Team-mates remember 'lovable rogue' Jenner
Terry Jenner's former team-mates have described him as "a lovable rogue" who transformed from a good spin bowler into an outstanding coach. To a generation of cricket fans, Jenner, who has died in Adelaide at the age of 66, was known as the mentor who helped Shane Warne develop from a promising young cricketer into the world's greatest spin bowler.
It was quite a leap for a man who took 389 first-class wickets but managed only nine Test matches. An attacking bowler in his younger years, Jenner later relied too often on the safer delivery out of the front of his hand than the loopy legbreak, but he found a way to instil confidence in Warne, who would turn to Jenner whenever he needed advice.
"I think one of the reasons he was able to relate to spin bowlers was that he'd been through the mill," said Greg Chappell, who played with Jenner at South Australia and captained him in the Test side. "He'd found it pretty tough himself as a spin bowler. It's not an easy art. I think there were probably times that TJ didn't have the confidence in himself that perhaps he was able to imbue in others as a coach.
"I think TJ could relate to Warnie's personality and perhaps the fact that he wasn't one that handled authority very well, because TJ never did. TJ found spin bowling pretty tough and had obviously thought a lot about it and what was important about it ... was to have the confidence to back yourself and trust what you had. There were probably times in TJ's career where he didn't do that, and having learnt from that experience I think helped him greatly when he was talking to others, but particularly someone like Shane Warne."
Jenner battled to hold down a spot in the Test team in the early 1970s, when Ashley Mallett, Kerry O'Keeffe and later Jim Higgs were all competing for the spin position. Jenner and Mallett had been close friends since they were 14, having played together in Perth when a teenage Jenner was trying to make his way as a wicketkeeper.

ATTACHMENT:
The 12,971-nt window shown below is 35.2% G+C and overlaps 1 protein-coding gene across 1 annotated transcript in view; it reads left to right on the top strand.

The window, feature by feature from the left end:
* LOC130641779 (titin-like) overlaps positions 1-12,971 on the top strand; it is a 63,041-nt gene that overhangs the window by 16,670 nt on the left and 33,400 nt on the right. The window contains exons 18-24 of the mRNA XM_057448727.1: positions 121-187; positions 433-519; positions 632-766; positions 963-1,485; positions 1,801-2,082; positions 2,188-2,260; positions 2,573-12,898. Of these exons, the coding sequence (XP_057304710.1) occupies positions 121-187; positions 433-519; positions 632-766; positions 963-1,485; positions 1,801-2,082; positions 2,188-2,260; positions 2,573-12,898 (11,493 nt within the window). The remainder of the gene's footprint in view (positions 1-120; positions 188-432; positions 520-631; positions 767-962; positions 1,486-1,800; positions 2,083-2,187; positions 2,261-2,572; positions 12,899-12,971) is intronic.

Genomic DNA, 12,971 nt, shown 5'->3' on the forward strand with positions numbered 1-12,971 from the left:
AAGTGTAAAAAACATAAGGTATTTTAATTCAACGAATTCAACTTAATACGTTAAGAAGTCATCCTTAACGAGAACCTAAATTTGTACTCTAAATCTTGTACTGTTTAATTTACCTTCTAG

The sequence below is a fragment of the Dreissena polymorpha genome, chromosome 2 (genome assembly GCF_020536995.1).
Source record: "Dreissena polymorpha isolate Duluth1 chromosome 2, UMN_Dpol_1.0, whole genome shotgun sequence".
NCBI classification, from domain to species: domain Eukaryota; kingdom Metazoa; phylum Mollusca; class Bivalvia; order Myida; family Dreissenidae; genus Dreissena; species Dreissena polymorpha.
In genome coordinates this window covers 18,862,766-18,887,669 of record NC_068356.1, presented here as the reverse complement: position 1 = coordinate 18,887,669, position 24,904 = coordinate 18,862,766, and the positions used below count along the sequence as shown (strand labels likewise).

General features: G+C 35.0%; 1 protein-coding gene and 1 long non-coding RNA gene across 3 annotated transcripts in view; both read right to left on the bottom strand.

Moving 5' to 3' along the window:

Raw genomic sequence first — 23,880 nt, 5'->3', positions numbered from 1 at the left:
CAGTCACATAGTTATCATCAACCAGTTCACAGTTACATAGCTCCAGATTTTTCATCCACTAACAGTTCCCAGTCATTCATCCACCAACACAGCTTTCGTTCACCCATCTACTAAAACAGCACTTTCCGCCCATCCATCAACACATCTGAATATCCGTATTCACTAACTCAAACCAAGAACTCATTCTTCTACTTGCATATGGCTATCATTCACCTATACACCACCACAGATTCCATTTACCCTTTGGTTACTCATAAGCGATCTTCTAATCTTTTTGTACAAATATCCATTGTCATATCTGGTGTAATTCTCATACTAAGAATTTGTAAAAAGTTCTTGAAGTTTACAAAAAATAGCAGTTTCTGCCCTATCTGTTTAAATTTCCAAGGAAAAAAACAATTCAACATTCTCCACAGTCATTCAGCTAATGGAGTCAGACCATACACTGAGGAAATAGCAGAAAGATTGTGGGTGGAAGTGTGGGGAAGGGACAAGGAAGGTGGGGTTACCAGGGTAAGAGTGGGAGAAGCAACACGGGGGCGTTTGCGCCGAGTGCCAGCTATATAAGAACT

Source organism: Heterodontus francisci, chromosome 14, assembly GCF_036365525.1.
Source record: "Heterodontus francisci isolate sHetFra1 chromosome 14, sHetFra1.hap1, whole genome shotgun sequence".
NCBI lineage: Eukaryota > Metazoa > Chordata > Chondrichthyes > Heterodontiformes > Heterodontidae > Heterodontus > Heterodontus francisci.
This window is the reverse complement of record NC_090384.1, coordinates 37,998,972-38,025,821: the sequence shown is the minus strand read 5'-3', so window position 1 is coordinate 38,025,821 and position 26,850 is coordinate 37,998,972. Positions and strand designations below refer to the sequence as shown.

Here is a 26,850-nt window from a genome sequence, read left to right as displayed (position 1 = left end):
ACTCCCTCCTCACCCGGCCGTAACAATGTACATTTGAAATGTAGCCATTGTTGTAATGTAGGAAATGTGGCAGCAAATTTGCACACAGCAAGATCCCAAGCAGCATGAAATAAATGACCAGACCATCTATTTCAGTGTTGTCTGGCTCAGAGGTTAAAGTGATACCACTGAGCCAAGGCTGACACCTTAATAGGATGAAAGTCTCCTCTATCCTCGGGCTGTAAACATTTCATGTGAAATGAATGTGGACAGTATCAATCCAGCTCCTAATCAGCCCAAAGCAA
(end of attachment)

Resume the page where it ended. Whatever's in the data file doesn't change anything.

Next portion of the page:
They moved to Adelaide at the same time - Mallett to seek coaching advice from the great Clarrie Grimmett, and Jenner to pursue a relationship - and ended up bowling together for South Australia for many years. Mallett praised Jenner as a great communicator and thinker on the game, and said the pair worked well as a team, while maintaining a healthy rivalry at the same time.
"I played a lot for South Australia with him, bowling in tandem, and we never had to discuss strategy or who we should be bowling to, it just happened instinctively," Mallett told ESPNcricinfo. "We were very competitive in the nets. If you talk to the Chappell brothers, you'd know that it was on in the nets. We always figured that if we could bowl well to the Chappells, then the next day's Test or Shield game would be easy.
"There was always a beer hanging off a wicket. He'd always claim a wicket. If Ian would drive TJ half an inch off the ground, that was caught at cover! We had a lot of fun but it was extremely competitive in the nets. TJ and I were competitive, we were always trying to outdo each other. We'd always done that as kids."
Mallett and Jenner played together twice in Test matches, both times in 1975. The second of those games, against West Indies at the Gabba, was Jenner's last Test match, and Chappell's first as Australia's captain. Chappell said one of his most vivid memories of playing with Jenner was when he was felled by a bouncer in the final Test of the 1970-71 Ashes series.
"I was at the non-striker's end when he got hit in the head by John Snow at the SCG. I always thought there was a single in it, but TJ never responded," Chappell joked. "It's fair to say that TJ was a lovable rogue. There was always a bit of fun just around the corner wherever TJ was."
Max Walker, who toured the West Indies with Jenner in 1973, said he would be remembered not only as a fine coach, but as an uplifting presence around the squad in his playing days.
"He was always full of mischief," Walker said. "To try and read his eyes it was a bit like, what's coming next? Is it the zooter, the toppie, the wrong'un, the slow one or the wide one? As such, he was always an energiser in the team. Quite often he carried the drinks, but he was always very much one of the lads."
Brydon Coverdale is an assistant editor at ESPNcricinfo